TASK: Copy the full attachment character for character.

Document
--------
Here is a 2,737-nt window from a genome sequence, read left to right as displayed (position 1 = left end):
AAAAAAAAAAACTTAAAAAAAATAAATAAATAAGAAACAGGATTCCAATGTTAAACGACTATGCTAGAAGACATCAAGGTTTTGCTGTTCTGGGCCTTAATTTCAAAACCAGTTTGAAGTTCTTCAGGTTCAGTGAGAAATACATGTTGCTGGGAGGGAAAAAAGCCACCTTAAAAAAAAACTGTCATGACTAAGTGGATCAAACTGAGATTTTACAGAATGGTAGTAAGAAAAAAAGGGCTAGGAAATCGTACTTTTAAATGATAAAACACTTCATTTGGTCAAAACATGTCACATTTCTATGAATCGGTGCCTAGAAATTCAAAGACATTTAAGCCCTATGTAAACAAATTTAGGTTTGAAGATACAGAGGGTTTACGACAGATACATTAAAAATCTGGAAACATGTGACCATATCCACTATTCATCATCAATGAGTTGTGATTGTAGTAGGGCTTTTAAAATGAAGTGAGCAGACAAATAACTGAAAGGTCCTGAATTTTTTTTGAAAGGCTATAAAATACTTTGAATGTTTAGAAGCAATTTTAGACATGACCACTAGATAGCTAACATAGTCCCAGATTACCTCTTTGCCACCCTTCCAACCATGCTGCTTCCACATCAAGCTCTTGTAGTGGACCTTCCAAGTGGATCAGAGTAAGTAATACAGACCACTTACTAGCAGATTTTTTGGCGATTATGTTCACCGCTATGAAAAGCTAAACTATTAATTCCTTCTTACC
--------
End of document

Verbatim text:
Here is a 2,737-nt window from a genome sequence, read left to right as displayed (position 1 = left end):
AAAAAAAAAAACTTAAAAAAAATAAATAAATAAGAAACAGGATTCCAATGTTAAACGACTATGCTAGAAGACATCAAGGTTTTGCTGTTCTGGGCCTTAATTTCAAAACCAGTTTGAAGTTCTTCAGGTTCAGTGAGAAATACATGTTGCTGGGAGGGAAAAAAGCCACCTTAAAAAAAAACTGTCATGACTAAGTGGATCAAACTGAGATTTTACAGAATGGTAGTAAGAAAAAAAGGGCTAGGAAATCGTACTTTTAAATGATAAAACACTTCATTTGGTCAAAACATGTCACATTTCTATGAATCGGTGCCTAGAAATTCAAAGACATTTAAGCCCTATGTAAACAAATTTAGGTTTGAAGATACAGAGGGTTTACGACAGATACATTAAAAATCTGGAAACATGTGACCATATCCACTATTCATCATCAATGAGTTGTGATTGTAGTAGGGCTTTTAAAATGAAGTGAGCAGACAAATAACTGAAAGGTCCTGAATTTTTTTTGAAAGGCTATAAAATACTTTGAATGTTTAGAAGCAATTTTAGACATGACCACTAGATAGCTAACATAGTCCCAGATTACCTCTTTGCCACCCTTCCAACCATGCTGCTTCCACATCAAGCTCTTGTAGTGGACCTTCCAAGTGGATCAGAGTAAGTAATACAGACCACTTACTAGCAGATTTTTTGGCGATTATGTTCACCGCTATGAAAAGCTAAACTATTAATTCCTTCTTACC